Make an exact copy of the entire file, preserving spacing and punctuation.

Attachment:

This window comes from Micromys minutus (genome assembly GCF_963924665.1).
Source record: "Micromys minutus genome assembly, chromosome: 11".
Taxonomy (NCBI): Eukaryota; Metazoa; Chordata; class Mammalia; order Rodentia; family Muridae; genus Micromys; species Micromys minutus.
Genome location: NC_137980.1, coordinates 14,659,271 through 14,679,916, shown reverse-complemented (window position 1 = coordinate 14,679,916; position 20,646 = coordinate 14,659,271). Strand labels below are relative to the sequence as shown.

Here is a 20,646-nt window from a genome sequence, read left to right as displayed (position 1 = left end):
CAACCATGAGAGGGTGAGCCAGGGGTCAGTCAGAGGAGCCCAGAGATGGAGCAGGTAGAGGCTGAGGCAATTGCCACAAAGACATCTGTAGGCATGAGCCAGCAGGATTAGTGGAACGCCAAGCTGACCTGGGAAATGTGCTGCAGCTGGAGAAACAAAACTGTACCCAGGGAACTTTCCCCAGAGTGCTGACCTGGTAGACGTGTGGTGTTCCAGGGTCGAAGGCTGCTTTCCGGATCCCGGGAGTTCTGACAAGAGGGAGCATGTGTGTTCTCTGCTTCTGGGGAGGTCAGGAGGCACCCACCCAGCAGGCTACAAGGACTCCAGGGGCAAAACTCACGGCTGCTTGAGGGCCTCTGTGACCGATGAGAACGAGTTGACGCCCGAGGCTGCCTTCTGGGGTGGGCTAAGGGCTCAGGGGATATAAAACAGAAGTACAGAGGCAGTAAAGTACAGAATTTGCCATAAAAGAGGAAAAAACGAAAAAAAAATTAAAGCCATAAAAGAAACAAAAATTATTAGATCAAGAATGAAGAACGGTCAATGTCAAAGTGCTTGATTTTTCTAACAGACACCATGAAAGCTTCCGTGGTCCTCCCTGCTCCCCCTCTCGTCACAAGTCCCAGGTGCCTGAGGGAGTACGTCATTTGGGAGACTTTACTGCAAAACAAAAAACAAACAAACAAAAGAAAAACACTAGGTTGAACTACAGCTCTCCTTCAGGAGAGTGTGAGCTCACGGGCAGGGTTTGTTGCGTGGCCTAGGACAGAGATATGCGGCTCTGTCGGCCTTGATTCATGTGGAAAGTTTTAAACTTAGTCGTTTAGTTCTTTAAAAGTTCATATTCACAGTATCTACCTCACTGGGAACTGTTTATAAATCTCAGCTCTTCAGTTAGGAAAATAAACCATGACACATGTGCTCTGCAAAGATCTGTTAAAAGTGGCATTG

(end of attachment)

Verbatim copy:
This window comes from Micromys minutus (genome assembly GCF_963924665.1).
Source record: "Micromys minutus genome assembly, chromosome: 11".
Taxonomy (NCBI): Eukaryota; Metazoa; Chordata; class Mammalia; order Rodentia; family Muridae; genus Micromys; species Micromys minutus.
Genome location: NC_137980.1, coordinates 14,659,271 through 14,679,916, shown reverse-complemented (window position 1 = coordinate 14,679,916; position 20,646 = coordinate 14,659,271). Strand labels below are relative to the sequence as shown.

Here is a 20,646-nt window from a genome sequence, read left to right as displayed (position 1 = left end):
CAACCATGAGAGGGTGAGCCAGGGGTCAGTCAGAGGAGCCCAGAGATGGAGCAGGTAGAGGCTGAGGCAATTGCCACAAAGACATCTGTAGGCATGAGCCAGCAGGATTAGTGGAACGCCAAGCTGACCTGGGAAATGTGCTGCAGCTGGAGAAACAAAACTGTACCCAGGGAACTTTCCCCAGAGTGCTGACCTGGTAGACGTGTGGTGTTCCAGGGTCGAAGGCTGCTTTCCGGATCCCGGGAGTTCTGACAAGAGGGAGCATGTGTGTTCTCTGCTTCTGGGGAGGTCAGGAGGCACCCACCCAGCAGGCTACAAGGACTCCAGGGGCAAAACTCACGGCTGCTTGAGGGCCTCTGTGACCGATGAGAACGAGTTGACGCCCGAGGCTGCCTTCTGGGGTGGGCTAAGGGCTCAGGGGATATAAAACAGAAGTACAGAGGCAGTAAAGTACAGAATTTGCCATAAAAGAGGAAAAAACGAAAAAAAAATTAAAGCCATAAAAGAAACAAAAATTATTAGATCAAGAATGAAGAACGGTCAATGTCAAAGTGCTTGATTTTTCTAACAGACACCATGAAAGCTTCCGTGGTCCTCCCTGCTCCCCCTCTCGTCACAAGTCCCAGGTGCCTGAGGGAGTACGTCATTTGGGAGACTTTACTGCAAAACAAAAAACAAACAAACAAAAGAAAAACACTAGGTTGAACTACAGCTCTCCTTCAGGAGAGTGTGAGCTCACGGGCAGGGTTTGTTGCGTGGCCTAGGACAGAGATATGCGGCTCTGTCGGCCTTGATTCATGTGGAAAGTTTTAAACTTAGTCGTTTAGTTCTTTAAAAGTTCATATTCACAGTATCTACCTCACTGGGAACTGTTTATAAATCTCAGCTCTTCAGTTAGGAAAATAAACCATGACACATGTGCTCTGCAAAGATCTGTTAAAAGTGGCATTG